The Life of Theodoros of Sykeon is a remarkable hagiographic text that is well known to contemporary scholarship as a source for information about rural life in Asia Minor in the sixth and seventh centuries. This text represents the saint’s mother, Maria, and the rest of his female family as a group of independent women who ran an inn on the imperial road through Galatia. These women set up a business that the text alternatively calls the “business of a hetaira” and the “business of pornike.” Hetaira, the feminine form of a word meaning “companion,” was in antiquity a word that meant a high-class woman who either worked as a courtesan or was sexually free. Pornike is a slur word that generally is translated as “fornication.” Through its highly gendered and sexually charged depiction, the author makes Maria into a negative foil for Theodoros’ future saintly career.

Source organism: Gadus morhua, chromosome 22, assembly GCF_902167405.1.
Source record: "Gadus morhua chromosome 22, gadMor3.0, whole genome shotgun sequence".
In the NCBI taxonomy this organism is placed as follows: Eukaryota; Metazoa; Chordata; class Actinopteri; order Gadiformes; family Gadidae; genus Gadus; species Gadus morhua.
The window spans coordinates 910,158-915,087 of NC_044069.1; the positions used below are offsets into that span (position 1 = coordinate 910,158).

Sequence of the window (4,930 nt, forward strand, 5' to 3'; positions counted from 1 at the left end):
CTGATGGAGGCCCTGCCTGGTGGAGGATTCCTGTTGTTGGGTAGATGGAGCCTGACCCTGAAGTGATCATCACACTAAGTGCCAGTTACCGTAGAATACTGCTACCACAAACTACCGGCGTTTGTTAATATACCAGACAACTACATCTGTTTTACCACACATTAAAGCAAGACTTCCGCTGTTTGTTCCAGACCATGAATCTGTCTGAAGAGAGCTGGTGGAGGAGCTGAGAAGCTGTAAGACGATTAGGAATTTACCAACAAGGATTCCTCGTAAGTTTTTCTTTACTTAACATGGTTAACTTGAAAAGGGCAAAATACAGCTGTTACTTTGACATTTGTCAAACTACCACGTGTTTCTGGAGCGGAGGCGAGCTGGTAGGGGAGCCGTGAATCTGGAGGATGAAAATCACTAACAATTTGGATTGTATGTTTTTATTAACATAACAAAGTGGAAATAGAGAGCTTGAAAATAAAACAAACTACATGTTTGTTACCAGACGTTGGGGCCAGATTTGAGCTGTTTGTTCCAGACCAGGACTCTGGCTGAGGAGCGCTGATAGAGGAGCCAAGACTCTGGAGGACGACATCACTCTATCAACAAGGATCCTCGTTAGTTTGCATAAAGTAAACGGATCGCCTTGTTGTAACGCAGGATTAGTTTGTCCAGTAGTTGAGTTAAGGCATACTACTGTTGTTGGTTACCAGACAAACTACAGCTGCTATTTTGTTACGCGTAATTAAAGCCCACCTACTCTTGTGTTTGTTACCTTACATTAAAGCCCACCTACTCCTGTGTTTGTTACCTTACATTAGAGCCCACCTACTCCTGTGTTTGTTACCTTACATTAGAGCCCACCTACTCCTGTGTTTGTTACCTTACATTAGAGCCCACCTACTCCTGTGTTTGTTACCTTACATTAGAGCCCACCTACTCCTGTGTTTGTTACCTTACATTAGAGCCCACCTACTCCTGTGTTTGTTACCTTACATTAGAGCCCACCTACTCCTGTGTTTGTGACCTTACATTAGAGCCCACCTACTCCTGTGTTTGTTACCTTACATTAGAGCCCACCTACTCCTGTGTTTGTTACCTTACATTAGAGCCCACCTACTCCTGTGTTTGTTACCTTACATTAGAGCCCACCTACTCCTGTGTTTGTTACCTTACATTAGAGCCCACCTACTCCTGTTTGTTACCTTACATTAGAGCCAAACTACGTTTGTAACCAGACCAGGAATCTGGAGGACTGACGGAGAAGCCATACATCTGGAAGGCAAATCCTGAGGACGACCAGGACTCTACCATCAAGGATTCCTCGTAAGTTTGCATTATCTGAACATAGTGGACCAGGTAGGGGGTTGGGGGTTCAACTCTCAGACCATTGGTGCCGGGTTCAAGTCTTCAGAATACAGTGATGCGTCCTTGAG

This article examines this depiction of Maria in both the post-641 CE text and a slightly less hostile depiction of her in a shorter version of The Life of Theodoros of Sykeon. It uses these texts to ask the question, “What happens if the representation of sex worker characters in these two texts is read as a mode of making practical/moral and theological points in service of monastic communities?” Building on ideas from Roland Betancourt’s recent Byzantine Intersectionality, the project is an initial foray into acknowledging the ways that representations of sex work are highly gendered and that the subjects are entirely silenced.

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